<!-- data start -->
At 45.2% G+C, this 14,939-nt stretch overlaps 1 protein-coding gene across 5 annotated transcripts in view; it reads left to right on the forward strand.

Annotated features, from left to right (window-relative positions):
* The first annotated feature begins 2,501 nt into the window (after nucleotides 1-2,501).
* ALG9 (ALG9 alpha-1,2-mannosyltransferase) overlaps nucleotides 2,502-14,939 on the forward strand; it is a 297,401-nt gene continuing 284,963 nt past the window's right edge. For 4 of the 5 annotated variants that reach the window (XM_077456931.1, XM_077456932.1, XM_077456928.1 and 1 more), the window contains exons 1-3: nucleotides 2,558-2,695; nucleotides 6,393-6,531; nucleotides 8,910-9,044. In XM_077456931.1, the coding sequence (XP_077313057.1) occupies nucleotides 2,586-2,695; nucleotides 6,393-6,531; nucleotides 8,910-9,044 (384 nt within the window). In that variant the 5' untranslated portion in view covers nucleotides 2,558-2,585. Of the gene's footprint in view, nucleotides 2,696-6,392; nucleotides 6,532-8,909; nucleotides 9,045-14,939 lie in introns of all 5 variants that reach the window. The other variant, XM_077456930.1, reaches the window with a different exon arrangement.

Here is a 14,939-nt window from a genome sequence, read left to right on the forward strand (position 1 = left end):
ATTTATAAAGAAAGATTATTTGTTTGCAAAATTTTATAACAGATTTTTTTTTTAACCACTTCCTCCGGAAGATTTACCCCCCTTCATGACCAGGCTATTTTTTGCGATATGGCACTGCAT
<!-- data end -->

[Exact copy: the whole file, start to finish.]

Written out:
At 45.2% G+C, this 14,939-nt stretch overlaps 1 protein-coding gene across 5 annotated transcripts in view; it reads left to right on the forward strand.

Annotated features, from left to right (window-relative positions):
* The first annotated feature begins 2,501 nt into the window (after nucleotides 1-2,501).
* ALG9 (ALG9 alpha-1,2-mannosyltransferase) overlaps nucleotides 2,502-14,939 on the forward strand; it is a 297,401-nt gene continuing 284,963 nt past the window's right edge. For 4 of the 5 annotated variants that reach the window (XM_077456931.1, XM_077456932.1, XM_077456928.1 and 1 more), the window contains exons 1-3: nucleotides 2,558-2,695; nucleotides 6,393-6,531; nucleotides 8,910-9,044. In XM_077456931.1, the coding sequence (XP_077313057.1) occupies nucleotides 2,586-2,695; nucleotides 6,393-6,531; nucleotides 8,910-9,044 (384 nt within the window). In that variant the 5' untranslated portion in view covers nucleotides 2,558-2,585. Of the gene's footprint in view, nucleotides 2,696-6,392; nucleotides 6,532-8,909; nucleotides 9,045-14,939 lie in introns of all 5 variants that reach the window. The other variant, XM_077456930.1, reaches the window with a different exon arrangement.

Here is a 14,939-nt window from a genome sequence, read left to right on the forward strand (position 1 = left end):
ATTTATAAAGAAAGATTATTTGTTTGCAAAATTTTATAACAGATTTTTTTTTTAACCACTTCCTCCGGAAGATTTACCCCCCTTCATGACCAGGCTATTTTTTGCGATATGGCACTGCAT